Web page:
I would like to take some distance from myself, and talk more generally about these two self-statements, especially as they apply to personal or emotional difficulties.  First, I should be able to take care of everything in my life.  I think that we grow to believe this statement from two experiences in our lives.  The first experience is that independence is highly valued (and rewarded) in our culture.  From the time that we make #2 in the right place until we are finally forced to move into a home by our kids, our ability to do things by ourselves is praised.  In our adult work environments, we are often reminded about teamwork, but the person that can be relied upon to get the job done is the one who will be recognized and promoted.  We’ve all seen the slogan, “There is no ‘I’ in ‘Team’.”  But some individually driven people (like me) will always add, “Yes, but there are two of them in ‘Winning’.”  We stop being evaluated on our ability to “work and play well with others” sometime in elementary school, and are then evaluated on our individual achievements.  None of us know the names of the engineers at Volkswagen who designed the “Beetle,” but all of us know who Steve Jobs and Bill Gates are.  I could go on, but I don’t think that I need to.  The second experience that reinforces the belief that we should be able to take care of everything in our lives is the profound disappointment that we have experienced when we have asked for help, and it has not been forthcoming.  Think about a time in your life when you have asked someone for help, and what happened was that you were told what to do or felt attacked or criticized.  We don’t have to have that happen very often to learn that we need to take care of these things ourselves.  I am not saying that the others from whom we asked help were in any way malicious—they were probably well-intentioned.  It can be a simple off-hand comment like “What were you thinking?” or “How did you end up here?”.  It can be the preachy, “Well, if I were you, I would…..” (you’re not me).  Or it could be as bad as I fondly recall my father saying, “Damn it Barry!  You couldn’t shove your thumb up your ass if you used both hands.”  Fairly soon we learn to take care of it ourselves.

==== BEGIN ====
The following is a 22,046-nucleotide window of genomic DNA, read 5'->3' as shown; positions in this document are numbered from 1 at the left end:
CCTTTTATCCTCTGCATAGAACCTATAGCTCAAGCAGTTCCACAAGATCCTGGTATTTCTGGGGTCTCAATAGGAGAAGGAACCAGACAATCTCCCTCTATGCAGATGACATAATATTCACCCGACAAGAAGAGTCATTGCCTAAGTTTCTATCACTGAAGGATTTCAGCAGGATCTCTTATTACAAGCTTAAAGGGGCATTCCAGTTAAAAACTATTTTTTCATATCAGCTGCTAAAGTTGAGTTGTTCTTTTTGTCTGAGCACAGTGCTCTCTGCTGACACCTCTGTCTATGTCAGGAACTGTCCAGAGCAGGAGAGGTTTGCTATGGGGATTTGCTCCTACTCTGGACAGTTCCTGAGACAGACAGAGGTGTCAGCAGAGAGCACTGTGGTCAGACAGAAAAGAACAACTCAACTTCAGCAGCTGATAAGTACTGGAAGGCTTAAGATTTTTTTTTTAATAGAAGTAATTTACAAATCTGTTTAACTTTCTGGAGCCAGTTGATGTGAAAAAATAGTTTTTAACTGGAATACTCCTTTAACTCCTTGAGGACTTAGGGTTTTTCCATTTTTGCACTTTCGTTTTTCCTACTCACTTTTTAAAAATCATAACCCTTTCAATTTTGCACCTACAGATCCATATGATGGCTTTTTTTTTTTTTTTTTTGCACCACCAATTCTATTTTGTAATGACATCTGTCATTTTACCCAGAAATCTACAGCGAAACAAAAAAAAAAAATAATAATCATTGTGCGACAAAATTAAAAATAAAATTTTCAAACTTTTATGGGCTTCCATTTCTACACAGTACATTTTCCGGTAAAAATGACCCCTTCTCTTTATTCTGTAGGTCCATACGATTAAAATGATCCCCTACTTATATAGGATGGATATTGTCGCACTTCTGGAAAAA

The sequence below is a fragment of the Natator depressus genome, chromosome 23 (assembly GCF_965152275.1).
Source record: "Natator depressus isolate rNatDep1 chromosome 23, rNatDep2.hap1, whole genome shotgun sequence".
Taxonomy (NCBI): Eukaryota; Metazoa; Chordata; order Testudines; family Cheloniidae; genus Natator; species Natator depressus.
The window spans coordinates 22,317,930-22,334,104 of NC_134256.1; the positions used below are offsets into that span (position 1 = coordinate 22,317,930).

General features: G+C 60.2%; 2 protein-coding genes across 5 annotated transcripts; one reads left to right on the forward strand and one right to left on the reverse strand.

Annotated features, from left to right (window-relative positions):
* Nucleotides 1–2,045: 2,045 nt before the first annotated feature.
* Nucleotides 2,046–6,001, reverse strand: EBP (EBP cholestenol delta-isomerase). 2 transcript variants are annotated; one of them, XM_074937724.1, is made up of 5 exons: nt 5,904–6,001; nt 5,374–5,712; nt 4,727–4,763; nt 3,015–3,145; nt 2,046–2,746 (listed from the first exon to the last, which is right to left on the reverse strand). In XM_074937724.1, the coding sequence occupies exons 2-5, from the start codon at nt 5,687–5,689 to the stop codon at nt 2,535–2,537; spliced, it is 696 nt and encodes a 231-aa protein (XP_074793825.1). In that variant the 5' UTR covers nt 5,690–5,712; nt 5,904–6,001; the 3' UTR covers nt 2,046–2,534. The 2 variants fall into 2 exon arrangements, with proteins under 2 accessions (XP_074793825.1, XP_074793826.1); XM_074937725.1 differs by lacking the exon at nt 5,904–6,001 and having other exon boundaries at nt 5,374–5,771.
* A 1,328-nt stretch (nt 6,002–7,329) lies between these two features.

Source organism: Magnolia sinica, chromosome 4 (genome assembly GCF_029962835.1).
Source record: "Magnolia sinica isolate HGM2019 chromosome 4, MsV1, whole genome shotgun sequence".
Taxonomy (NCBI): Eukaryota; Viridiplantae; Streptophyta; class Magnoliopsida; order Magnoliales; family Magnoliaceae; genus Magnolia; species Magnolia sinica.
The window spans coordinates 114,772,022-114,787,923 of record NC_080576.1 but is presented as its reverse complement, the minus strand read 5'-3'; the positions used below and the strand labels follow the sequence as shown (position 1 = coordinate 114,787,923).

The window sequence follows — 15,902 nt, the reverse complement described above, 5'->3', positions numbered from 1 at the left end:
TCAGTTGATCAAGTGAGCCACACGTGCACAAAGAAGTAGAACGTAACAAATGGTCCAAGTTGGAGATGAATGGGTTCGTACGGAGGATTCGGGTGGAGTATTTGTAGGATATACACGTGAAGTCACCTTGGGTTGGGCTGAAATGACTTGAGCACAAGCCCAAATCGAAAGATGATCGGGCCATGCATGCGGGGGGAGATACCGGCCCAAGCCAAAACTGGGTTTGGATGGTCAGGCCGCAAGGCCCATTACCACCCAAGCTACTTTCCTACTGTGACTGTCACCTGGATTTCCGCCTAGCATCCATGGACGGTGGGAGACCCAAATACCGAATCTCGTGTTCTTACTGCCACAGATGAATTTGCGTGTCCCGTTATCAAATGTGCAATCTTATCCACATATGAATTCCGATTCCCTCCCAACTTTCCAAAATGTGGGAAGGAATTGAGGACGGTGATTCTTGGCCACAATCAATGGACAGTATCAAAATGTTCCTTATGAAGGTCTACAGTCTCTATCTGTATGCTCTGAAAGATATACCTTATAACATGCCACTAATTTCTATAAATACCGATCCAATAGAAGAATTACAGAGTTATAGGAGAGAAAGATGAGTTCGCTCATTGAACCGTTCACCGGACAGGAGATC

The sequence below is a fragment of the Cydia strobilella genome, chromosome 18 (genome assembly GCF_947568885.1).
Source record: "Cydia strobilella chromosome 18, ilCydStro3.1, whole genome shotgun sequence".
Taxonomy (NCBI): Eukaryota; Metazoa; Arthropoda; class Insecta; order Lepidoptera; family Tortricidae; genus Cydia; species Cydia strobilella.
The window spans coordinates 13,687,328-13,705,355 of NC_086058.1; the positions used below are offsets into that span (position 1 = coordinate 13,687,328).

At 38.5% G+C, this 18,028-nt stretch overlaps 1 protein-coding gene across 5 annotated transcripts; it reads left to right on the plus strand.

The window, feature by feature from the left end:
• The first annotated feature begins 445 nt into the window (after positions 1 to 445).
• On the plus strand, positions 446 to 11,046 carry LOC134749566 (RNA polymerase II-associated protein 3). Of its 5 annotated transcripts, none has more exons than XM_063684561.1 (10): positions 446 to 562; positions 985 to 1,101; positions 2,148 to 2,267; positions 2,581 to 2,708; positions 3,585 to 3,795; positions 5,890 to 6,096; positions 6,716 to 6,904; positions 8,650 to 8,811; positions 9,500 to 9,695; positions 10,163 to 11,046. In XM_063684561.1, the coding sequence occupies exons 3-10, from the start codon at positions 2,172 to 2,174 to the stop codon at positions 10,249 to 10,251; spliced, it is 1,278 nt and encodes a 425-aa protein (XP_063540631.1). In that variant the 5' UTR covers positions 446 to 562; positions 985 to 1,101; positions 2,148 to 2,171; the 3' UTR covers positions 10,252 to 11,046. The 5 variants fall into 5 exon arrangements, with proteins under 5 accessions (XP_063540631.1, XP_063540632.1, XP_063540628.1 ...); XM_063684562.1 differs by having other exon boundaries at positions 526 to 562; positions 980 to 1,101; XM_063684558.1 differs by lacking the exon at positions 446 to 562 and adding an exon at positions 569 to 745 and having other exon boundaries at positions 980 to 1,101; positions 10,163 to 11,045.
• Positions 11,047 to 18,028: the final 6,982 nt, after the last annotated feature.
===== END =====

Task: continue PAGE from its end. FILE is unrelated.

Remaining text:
The second self-statement is that if I am not able to take care of it myself, then there must be something wrong with me.  I understand how powerfully independence is valued in our society, and I understand how frustrating and disappointing asking for help and not getting it is, but the conclusion that we are the problem absolutely guarantees an inability to ask for help.  If we can be honest with ourselves, all of us can identify what we have done to get ourselves into our current personal or emotional predicament.  How we got here is usually not a mystery.  The conclusion that the fault lies in us paralyzes us with self-loathing, shame and humiliation.  When we see ourselves as somehow to blame, it becomes hard to admit to ourselves what we have done, nonetheless to admit it to someone else so that we can ask for help.  And what is worse is that the shame and humiliation are likely to drive us deeper into whatever the problem is rather than to help us get out of it.